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Child-Maltreatment-Research-L (CMRL) List Serve

Database of Past CMRL Messages

Welcome to the database of past Child-Maltreatment-Research-L (CMRL) list serve messages. The table below contains all past CMRL messages (text only, no attachments) from Nov. 20, 1996 - March 6, 2018 and is updated quarterly.

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Message ID: 8804
Date: 2011-02-01

Author:Lucy Hudson

Subject:Re: Misdiagnosis of ADHD in Abused Children

Let me add another often overlooked piece in the ADHD puzzle: prenatal exposure to alcohol which often exists in homes where children (and their parents before them) experience the ongoing trauma of severe family dysfunction. Sent from my iPhone On Jan 30, 2011, at 4:23 PM, "Rob Longo" wrote: > Christine: > > I couldn't agree with you more. I am working with a case that is a > classic example of what you have just written. Hx of severe > childhood trauma, abuse & Neglect and a Dx of CD and ADHD by > previous clinician! > > I do QEEGT brain maps and see what you describe in many cases. > > Rob > > Robert E. Longo, MRC, LPC, NCC > Board Certified in Neurofeedback > Serendipity Healing Arts > Lexington, NC > > E-mail: RobertLongoLPC@gmail.com > > CONFIDENTIALITY NOTICE ~ HIPAA Privacy Notification: This message > and accompanying documents are covered by the Electronic > Communications Privacy Act, 18 U.S.C. 2510-2521, and contain > information intended for the specified individual(s) only. This > information is confidential. If you are not the intended recipient > or an agent responsible for delivering it to the intended recipient, > you are hereby notified that you have received this document in > error and that any review, dissemination, copying, or the taking of > any action based on the contents of this information is strictly > prohibited. If you have received this communication in error, please > notify us immediately by e-mail, and delete the original message. > > -----Original Message----- > From: bounce-7824398-8144580@list.cornell.edu > [mailto:bounce-7824398-8144580@list.cornell.edu] On Behalf Of cecox > Sent: Saturday, January 29, 2011 7:21 PM > To: Child Maltreatment Researchers > Subject: Re: Misdiagnosis of ADHD in Abused Children > > Maybe in theory. > For most practitioners a diagnosis of PTSD or more accurately, > Traumatic > Sress Syndrome (ongoing, chronic exposure), would not occur to them. > They > see the most obvious symptoms and go straight to ADHD because it is > such a > popular diagnosis and they are so highly influenced by the > pharmaceutical > industry. If you ask them if it could be PTSD instead, they would > probably > argue against it because they are also influenced by the traditional > diagnostic criteria for PTSD being EVENT-based and including > "threatened > death or serious injury, or a threat to physical integrity". Living > in a > home with adults behaving in a threatening or disturbing and > unpredictable > manner on a daily basis can produce the same symptoms but is > commonly not > considered. Also there is a prejudice that the symptoms would > present as > primarily psychological, e.g., depression and anxiety, not so much > cognitive, physiological and behavioral symptoms. The glucocorticoids > released in distressing situations exert effects on > neurotransmitter/neuroendicrine functioning (the hypothalamus- > pituitary > axis, amygdala, hippocampus), impair the functioning of the prefrontal > cortex, affect behavior, learning and memory. Stimulants can seem to > help > with symptoms of depression and inability to concentrate in PTSD, > however > the prescribing of them is misguided because they are hard on the > adrenal > glands which can have long term affects on the ability of the adrenal > glands to produce normal levels of cortisol and also chemically > alter brain > and endocrine function in a way that can lead to permanent problems. > Especially in childhood when the brain is still developing. There > needs to > be greater awareness of the possibility of PTSD in children, even in > apparently "normal" families, and also education about natural ways to > address the symptoms rather than using drugs. All conscientious > pediatricians and people working with children and victims of family > violence should take it upon themselves to read the Handbook of PTSD > and > related literature to familiarize themselves with underlying > physiological > processes involved in PTSD. Then they will be more likely to > recognize it > and treat it effectively. > > Those are very good questions that you raise Carrie. Unfortunately > you will > probably not find much in the way of research and get a lot of these > "uh- > let's not go there" type of responses. > > Christine Cox > > > On Wed, 5 Jan 2011 19:07:52 -0500, "Dr. Bruce Borkosky, Psy.D PA" > wrote: >> Any diagnosis of ADHD must have ruled out all other possible causes >> of > the >> behaviors. >> Bruce Borkosky >> >> On Mon, Jan 3, 2011 at 1:02 PM, Carrie Ellis >> wrote: >> >>> I am looking for studies on the misdiagnosis of ADHD in abused >>> children. >>> Particularly, the diagnosis of ADHD when the true diagnosis should >>> be >>> PTSD. >>> Also, the consequences of prescribing stimulants to children who >>> have >>> been >>> misdiagnosed. >>> >>> Any ideas are greatly appreciated! >>> >>> Carrie Ellis >>> Policy Research Intern >>> TexProtects >>> >>> > > >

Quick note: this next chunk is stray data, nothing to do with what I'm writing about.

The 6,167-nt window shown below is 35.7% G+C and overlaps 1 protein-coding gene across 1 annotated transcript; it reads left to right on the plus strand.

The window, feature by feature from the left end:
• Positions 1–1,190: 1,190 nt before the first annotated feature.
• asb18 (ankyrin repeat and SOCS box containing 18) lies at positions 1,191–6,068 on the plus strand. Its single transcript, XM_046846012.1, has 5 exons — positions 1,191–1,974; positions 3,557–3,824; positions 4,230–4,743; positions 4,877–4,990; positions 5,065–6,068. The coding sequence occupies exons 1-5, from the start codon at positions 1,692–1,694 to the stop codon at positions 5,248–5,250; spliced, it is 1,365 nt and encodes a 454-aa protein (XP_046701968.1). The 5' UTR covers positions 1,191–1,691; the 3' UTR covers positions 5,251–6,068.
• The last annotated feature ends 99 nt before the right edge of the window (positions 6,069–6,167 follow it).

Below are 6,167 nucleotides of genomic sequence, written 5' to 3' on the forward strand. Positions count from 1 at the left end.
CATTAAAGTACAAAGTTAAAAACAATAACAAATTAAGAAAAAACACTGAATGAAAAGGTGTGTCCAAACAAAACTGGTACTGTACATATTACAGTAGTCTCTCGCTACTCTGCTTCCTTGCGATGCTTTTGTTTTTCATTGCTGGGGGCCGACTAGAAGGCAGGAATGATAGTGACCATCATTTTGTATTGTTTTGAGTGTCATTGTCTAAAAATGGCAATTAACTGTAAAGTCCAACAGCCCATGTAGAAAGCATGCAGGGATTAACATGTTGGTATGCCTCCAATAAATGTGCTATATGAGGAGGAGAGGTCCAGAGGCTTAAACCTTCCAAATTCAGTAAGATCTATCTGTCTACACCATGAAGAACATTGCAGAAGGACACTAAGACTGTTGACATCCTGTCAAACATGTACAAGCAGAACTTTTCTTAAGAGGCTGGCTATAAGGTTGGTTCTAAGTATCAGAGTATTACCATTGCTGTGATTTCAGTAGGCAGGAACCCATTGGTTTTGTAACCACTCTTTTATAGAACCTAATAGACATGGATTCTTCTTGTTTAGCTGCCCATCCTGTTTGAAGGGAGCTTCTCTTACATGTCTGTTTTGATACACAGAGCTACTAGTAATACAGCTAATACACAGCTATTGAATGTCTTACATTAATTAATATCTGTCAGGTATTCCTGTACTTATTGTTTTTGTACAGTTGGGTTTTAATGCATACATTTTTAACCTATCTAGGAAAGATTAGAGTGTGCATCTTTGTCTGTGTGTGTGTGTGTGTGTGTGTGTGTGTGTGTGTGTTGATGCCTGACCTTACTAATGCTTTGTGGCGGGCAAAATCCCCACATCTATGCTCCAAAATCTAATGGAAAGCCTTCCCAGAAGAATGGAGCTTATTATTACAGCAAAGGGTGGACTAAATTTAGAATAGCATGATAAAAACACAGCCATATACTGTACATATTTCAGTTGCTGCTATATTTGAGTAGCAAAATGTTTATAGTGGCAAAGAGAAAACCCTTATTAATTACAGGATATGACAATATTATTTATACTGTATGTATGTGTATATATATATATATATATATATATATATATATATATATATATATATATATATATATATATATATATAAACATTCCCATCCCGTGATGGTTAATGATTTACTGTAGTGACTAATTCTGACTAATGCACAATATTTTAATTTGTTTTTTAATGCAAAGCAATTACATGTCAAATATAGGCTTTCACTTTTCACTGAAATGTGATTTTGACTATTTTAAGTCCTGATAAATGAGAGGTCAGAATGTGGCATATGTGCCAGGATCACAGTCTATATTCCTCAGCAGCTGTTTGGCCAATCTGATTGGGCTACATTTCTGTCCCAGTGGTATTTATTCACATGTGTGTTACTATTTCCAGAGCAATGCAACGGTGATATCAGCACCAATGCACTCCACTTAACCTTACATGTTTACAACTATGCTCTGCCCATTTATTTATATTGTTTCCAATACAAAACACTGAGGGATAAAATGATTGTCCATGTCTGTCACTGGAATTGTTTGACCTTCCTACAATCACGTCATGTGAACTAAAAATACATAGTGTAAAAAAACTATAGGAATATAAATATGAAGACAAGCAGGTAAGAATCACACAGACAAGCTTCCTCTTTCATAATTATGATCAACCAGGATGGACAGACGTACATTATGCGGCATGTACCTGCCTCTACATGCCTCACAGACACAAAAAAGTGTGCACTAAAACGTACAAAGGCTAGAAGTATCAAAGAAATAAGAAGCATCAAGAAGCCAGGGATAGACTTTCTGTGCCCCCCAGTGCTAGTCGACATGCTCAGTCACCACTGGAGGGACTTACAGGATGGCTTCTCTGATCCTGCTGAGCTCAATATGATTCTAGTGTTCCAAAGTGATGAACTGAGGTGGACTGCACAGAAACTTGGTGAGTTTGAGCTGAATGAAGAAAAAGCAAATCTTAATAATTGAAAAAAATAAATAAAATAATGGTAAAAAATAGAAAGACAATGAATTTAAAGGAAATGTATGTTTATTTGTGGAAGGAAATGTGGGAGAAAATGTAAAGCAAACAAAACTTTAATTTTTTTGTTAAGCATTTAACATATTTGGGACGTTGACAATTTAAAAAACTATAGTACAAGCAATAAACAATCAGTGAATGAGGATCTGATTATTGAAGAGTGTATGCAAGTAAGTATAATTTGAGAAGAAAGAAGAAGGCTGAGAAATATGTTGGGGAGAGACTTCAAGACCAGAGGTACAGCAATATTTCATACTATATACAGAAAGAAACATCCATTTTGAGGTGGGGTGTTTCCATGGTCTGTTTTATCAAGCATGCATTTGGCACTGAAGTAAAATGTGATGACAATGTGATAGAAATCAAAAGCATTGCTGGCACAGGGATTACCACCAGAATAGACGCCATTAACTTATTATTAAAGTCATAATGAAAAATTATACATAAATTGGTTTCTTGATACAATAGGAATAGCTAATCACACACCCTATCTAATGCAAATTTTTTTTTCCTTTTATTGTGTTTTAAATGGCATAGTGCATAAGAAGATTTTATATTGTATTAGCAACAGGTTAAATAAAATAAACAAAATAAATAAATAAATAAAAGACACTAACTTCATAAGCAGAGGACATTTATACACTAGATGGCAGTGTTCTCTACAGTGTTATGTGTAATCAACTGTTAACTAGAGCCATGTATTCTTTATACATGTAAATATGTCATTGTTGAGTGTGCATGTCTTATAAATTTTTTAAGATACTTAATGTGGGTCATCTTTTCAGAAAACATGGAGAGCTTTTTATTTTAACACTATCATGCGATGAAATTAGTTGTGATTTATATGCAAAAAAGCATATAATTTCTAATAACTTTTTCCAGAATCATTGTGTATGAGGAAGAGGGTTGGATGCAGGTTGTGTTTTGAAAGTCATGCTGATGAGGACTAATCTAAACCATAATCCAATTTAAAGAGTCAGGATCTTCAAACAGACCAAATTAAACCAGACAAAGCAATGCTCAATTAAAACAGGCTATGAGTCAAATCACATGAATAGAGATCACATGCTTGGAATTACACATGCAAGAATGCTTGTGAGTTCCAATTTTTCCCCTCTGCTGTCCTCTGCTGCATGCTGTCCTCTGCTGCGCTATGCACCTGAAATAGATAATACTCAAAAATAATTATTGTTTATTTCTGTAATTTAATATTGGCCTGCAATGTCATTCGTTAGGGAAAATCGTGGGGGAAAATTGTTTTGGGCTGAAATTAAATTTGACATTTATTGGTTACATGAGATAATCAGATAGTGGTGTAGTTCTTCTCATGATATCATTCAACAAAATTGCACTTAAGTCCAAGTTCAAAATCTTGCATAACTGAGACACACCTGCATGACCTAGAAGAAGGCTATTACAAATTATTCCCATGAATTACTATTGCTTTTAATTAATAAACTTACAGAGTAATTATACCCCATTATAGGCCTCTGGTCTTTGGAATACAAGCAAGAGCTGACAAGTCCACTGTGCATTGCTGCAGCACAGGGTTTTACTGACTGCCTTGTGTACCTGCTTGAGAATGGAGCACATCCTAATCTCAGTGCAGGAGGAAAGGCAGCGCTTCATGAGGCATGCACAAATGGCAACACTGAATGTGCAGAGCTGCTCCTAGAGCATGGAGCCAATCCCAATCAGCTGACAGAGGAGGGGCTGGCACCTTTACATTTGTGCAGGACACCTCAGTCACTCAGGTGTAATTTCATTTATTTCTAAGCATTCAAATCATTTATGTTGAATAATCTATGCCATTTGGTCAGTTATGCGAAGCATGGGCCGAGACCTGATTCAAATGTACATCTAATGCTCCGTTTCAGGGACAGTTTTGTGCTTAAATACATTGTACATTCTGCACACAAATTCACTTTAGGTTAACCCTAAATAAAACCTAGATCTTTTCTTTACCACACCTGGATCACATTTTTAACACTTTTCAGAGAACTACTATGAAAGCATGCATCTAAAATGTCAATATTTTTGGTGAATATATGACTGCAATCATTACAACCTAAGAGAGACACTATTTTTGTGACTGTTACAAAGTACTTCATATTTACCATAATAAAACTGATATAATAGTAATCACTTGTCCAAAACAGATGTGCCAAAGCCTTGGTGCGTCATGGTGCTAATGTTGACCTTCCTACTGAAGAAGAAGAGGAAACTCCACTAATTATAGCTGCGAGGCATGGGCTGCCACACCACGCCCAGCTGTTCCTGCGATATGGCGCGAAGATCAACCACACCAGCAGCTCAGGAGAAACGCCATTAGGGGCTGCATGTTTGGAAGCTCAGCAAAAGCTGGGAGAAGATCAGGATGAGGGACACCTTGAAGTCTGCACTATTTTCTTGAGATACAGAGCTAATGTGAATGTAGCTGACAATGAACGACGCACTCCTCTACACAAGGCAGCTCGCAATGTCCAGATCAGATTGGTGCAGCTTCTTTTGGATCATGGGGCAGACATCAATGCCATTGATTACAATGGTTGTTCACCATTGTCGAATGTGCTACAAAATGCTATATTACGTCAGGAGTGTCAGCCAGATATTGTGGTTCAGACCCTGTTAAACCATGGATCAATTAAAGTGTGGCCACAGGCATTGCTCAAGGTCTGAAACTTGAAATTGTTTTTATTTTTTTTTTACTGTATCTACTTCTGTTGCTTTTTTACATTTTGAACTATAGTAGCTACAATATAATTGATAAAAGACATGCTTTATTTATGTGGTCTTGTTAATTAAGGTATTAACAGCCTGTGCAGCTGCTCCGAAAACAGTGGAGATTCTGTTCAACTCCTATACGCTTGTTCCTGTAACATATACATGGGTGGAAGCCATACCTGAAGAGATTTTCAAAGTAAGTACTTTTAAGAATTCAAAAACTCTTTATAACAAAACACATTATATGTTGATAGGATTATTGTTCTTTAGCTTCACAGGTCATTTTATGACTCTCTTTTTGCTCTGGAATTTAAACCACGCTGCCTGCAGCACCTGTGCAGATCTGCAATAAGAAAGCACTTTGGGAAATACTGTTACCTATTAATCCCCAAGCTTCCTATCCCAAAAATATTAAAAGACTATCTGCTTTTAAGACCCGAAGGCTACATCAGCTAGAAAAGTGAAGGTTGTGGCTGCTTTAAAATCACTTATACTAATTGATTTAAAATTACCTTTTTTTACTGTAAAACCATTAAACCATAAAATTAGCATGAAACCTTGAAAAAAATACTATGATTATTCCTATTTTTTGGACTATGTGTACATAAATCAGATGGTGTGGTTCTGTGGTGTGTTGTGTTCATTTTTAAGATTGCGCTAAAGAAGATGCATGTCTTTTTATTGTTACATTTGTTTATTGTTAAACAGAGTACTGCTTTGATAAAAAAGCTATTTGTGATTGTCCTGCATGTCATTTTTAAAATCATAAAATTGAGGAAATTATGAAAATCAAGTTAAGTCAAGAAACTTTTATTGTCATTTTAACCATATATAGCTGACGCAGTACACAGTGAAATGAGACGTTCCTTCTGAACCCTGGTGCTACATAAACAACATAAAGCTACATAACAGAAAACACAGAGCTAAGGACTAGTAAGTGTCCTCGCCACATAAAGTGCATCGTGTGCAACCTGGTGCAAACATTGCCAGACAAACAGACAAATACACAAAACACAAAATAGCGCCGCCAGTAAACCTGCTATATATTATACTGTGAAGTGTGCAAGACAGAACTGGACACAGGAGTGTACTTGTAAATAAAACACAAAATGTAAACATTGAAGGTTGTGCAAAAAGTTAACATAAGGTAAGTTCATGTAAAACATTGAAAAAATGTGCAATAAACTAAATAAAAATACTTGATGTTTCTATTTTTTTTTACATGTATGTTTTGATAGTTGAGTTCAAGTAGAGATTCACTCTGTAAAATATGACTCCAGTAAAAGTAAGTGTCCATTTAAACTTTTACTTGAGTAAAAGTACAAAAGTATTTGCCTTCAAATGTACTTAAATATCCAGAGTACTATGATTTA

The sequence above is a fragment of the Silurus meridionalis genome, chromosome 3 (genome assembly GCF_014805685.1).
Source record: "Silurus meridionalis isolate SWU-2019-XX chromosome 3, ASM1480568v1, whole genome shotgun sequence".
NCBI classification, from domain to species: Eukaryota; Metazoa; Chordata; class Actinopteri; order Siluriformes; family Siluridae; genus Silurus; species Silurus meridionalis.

Let me add another often overlooked piece in the ADHD puzzle: prenatal exposure to alcohol which often exists in homes where children (and their parents before them) experience the ongoing trauma of severe family dysfunction. Sent from my iPhone On Jan 30, 2011, at 4:23 PM, "Rob Longo" wrote: > Christine: > > I couldn't agree with you more. I am working with a case that is a > classic example of what you have just written. Hx of severe > childhood trauma, abuse & Neglect and a Dx of CD and ADHD by > previous clinician! > > I do QEEGT brain maps and see what you describe in many cases. > > Rob > > Robert E. Longo, MRC, LPC, NCC > Board Certified in Neurofeedback > Serendipity Healing Arts > Lexington, NC > > E-mail: RobertLongoLPCgmail.com > > CONFIDENTIALITY NOTICE ~ HIPAA Privacy Notification: This message > and accompanying documents are covered by the Electronic > Communications Privacy Act, 18 U.S.C. 2510-2521, and contain > information intended for the specified individual(s) only. This > information is confidential. If you are not the intended recipient > or an agent responsible for delivering it to the intended recipient, > you are hereby notified that you have received this document in > error and that any review, dissemination, copying, or the taking of > any action based on the contents of this information is strictly > prohibited. If you have received this communication in error, please > notify us immediately by e-mail, and delete the original message. > > -----Original Message----- > From: bounce-7824398-8144580list.cornell.edu > [mailto:bounce-7824398-8144580list.cornell.edu] On Behalf Of cecox > Sent: Saturday, January 29, 2011 7:21 PM > To: Child Maltreatment Researchers > Subject: Re: Misdiagnosis of ADHD in Abused Children > > Maybe in theory. > For most practitioners a diagnosis of PTSD or more accurately, > Traumatic > Sress Syndrome (ongoing, chronic exposure), would not occur to them. > They > see the most obvious symptoms and go straight to ADHD because it is > such a > popular diagnosis and they are so highly influenced by the > pharmaceutical > industry. If you ask them if it could be PTSD instead, they would > probably > argue against it because they are also influenced by the traditional > diagnostic criteria for PTSD being EVENT-based and including > "threatened > death or serious injury, or a threat to physical integrity". Living > in a > home with adults behaving in a threatening or disturbing and > unpredictable > manner on a daily basis can produce the same symptoms but is > commonly not > considered. Also there is a prejudice that the symptoms would > present as > primarily psychological, e.g., depression and anxiety, not so much > cognitive, physiological and behavioral symptoms. The glucocorticoids > released in distressing situations exert effects on > neurotransmitter/neuroendicrine functioning (the hypothalamus- > pituitary > axis, amygdala, hippocampus), impair the functioning of the prefrontal > cortex, affect behavior, learning and memory. Stimulants can seem to > help > with symptoms of depression and inability to concentrate in PTSD, > however > the prescribing of them is misguided because they are hard on the > adrenal > glands which can have long term affects on the ability of the adrenal > glands to produce normal levels of cortisol and also chemically > alter brain > and endocrine function in a way that can lead to permanent problems. > Especially in childhood when the brain is still developing. There > needs to > be greater awareness of the possibility of PTSD in children, even in > apparently "normal" families, and also education about natural ways to > address the symptoms rather than using drugs. All conscientious > pediatricians and people working with children and victims of family > violence should take it upon themselves to read the Handbook of PTSD > and > related literature to familiarize themselves with underlying > physiological > processes involved in PTSD. Then they will be more likely to > recognize it > and treat it effectively. > > Those are very good questions that you raise Carrie. Unfortunately > you will > probably not find much in the way of research and get a lot of these > "uh- > let's not go there" type of responses. > > Christine Cox > > > On Wed, 5 Jan 2011 19:07:52 -0500, "Dr. Bruce Borkosky, Psy.D PA" > wrote: >> Any diagnosis of ADHD must have ruled out all other possible causes >> of > the >> behaviors. >> Bruce Borkosky >> >> On Mon, Jan 3, 2011 at 1:02 PM, Carrie Ellis >> wrote: >> >>> I am looking for studies on the misdiagnosis of ADHD in abused >>> children. >>> Particularly, the diagnosis of ADHD when the true diagnosis should >>> be >>> PTSD. >>> Also, the consequences of prescribing stimulants to children who >>> have >>> been >>> misdiagnosed. >>> >>> Any ideas are greatly appreciated! >>> >>> Carrie Ellis >>> Policy Research Intern >>> TexProtects >>> >>> > > >